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Picture it. Wyoming, Pennsylvania. Late 1950s. It’s Christmas season. Miss DiMirico’s art students are painting snow scenes in store windows as shoppers rush in and out, purchasing gifts like Jean Nate bath powder from Jacoby’s pharmacy, a new blouse from Fay’s, or a pair of khaki chinos at Klugar’s.

At school, our teachers know we are too excited to learn anything dull, so they keep us busy with construction paper, scissors, cotton balls, and glue. We watch the minutes tick by on the wall clock next to George Washington’s portrait, until, at last, the principal rings a bell announcing our reprieve. We grab our coats, mittens, and boots from the cloak closet and stampede across polished wooden floors, down concrete stairs and out huge metal doors to freedom. Once released, freezing temperatures don’t keep us inside. We play until the sun goes down frosty air carries the voices of moms calling us to supper.

In our homes, windows sweat and walls are decorated with dozens and dozens of cards from friends and relatives, delivered by a mailman who is so overburdened he comes twice a day. The older kids meet after dark to carol throughout the neighborhood as we are tucked tightly under chenille bedspreads.

On Sunday afternoons, half the town could be found skating down on the flats, but Saturdays were spent at the movies. Oh, the Wyoming Theatre. It holds a special place in the hearts of my generation. My friends and I never missed a two o’clock matinee. No parent had to drop us off; we just walked (rushed, actually) down Seventh Street and around the corner, past Mrs. Barber’s house, past the shoemaker’s shop, finally arriving breathless at the ticket window. Twenty-five cents.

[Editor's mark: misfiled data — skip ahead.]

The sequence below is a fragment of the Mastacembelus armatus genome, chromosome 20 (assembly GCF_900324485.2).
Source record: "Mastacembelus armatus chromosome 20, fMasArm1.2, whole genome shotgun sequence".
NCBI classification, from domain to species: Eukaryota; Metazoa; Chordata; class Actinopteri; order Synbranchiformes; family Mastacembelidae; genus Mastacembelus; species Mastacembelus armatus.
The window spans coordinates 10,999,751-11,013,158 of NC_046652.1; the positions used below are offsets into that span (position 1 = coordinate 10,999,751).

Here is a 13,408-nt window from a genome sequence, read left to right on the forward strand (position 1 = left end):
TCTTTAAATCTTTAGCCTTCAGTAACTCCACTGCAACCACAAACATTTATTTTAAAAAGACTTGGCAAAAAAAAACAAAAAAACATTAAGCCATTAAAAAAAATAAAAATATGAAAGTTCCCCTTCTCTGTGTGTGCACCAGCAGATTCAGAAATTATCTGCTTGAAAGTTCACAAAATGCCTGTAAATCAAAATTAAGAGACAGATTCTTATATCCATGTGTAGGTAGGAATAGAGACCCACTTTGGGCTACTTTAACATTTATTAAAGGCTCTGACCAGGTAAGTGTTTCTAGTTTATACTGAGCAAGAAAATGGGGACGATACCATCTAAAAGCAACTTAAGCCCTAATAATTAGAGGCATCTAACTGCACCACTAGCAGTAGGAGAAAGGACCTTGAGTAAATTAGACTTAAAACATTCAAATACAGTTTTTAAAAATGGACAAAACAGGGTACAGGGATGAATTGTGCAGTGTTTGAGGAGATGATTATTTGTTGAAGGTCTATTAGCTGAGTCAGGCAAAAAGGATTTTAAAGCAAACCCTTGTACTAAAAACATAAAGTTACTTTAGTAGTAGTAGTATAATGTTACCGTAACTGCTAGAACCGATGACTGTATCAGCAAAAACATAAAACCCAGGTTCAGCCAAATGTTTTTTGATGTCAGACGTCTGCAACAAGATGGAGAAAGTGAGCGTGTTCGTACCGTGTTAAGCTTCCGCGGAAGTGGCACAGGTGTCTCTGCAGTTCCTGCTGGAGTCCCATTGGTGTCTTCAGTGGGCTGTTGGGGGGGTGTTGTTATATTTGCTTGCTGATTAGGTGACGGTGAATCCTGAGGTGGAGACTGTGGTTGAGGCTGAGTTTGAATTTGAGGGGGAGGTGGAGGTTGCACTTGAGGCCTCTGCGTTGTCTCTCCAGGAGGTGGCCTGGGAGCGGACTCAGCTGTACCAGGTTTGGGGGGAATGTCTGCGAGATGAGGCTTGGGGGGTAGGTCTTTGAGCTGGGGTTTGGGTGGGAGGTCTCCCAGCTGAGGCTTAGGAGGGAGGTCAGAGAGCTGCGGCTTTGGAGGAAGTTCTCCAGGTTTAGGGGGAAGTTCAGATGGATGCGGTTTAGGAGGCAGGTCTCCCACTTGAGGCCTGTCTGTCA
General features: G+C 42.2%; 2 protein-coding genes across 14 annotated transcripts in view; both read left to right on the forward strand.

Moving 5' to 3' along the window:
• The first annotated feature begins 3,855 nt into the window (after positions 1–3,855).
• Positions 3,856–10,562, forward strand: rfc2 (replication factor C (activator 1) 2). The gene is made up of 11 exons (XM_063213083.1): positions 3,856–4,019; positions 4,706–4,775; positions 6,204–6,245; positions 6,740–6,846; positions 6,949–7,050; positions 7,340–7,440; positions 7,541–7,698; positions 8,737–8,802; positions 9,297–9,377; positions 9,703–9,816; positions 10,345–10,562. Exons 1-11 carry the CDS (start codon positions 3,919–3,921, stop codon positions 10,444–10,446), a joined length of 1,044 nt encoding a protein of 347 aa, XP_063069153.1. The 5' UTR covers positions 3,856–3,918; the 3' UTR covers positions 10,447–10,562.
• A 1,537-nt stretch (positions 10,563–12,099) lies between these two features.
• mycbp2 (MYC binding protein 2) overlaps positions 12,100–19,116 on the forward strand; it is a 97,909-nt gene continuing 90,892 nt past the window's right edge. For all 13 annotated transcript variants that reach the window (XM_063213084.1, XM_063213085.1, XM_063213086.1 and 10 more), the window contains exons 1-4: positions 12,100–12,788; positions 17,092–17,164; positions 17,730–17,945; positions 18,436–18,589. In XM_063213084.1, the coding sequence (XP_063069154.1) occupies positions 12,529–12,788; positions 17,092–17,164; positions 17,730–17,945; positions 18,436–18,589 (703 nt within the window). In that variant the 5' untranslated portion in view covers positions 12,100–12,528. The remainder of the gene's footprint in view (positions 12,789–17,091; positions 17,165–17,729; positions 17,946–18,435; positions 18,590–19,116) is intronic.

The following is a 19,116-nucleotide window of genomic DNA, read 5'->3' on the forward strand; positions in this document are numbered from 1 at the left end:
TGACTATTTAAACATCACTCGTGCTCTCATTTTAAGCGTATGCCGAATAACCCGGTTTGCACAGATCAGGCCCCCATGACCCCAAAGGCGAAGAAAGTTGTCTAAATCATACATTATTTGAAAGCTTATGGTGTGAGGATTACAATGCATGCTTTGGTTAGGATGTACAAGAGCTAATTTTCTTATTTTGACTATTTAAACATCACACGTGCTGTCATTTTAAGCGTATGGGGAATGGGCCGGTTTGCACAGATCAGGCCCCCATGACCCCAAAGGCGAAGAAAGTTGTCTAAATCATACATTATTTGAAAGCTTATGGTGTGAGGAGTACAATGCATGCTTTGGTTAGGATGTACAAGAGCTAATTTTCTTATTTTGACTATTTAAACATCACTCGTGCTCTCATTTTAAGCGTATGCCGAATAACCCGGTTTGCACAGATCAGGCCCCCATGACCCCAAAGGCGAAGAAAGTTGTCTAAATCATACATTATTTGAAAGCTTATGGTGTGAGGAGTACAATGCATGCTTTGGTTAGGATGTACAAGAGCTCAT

Children on the loose alone? No worries. Every block had at least one older woman who peeked out past her curtains to see who was passing, assuring no funny business in her neighborhood. At the theater, Mr. Marinos and the younger Mr. Marinos kept a close watch on all who entered. We liked to sit in the row by the fire escape doors because there was a big gap to stretch our legs. Every hour spent there — in an era when our TVs were tiny, black and white, and carried only three channels — was magical and hypnotic. We left singing songs from the latest musicals or acting out dramatic scenes of our favorite players.

But the big event of the Wyoming Theatre, of the whole Christmas season, was the annual Christmas party. On that day, it seemed every child in the valley came to the movies. We sat wherever we could squeeze ourselves, two in a seat, to watch a child appropriate movie and when it ended, Santa arrived to give out presents — popcorn balls, colored candies as shiny as glass, and a little spinning Christmas tree. To see a real, live Santa was a rare occurrence. We were thrilled.

My grandmother had a grocery store in her house on Seven Street that provided housewives with the traditional Christmas Eve foods — smelts, baccala, calamari and other fish. I hated the scents that wafted into our side of the double block house, but I knew they signaled the best night of the year. What a night it was. Everyone dressed up for dinner. My mom wore a frilly little Christmas apron to protect her dress, earrings, and bright red lipstick. Adults drank high balls in the good glasses from the china closet. Anticipation grew through dinner as I imagined what toys Santa might bring. How was a kid to fall asleep? Of course, Santa won’t come if you’re awake, so one year, my dad climbed onto the roof outside my bedroom and stamped his feet. I jumped under the covers and closed my eyes shut tight.

Christmas is seen best through a child’s eyes, which, I guess, is why I love to relive my childhood memories again and again. In my mind, I see my parents and grandparents as though they are still with me. In a way, they are. It’s my favorite Christmas gift.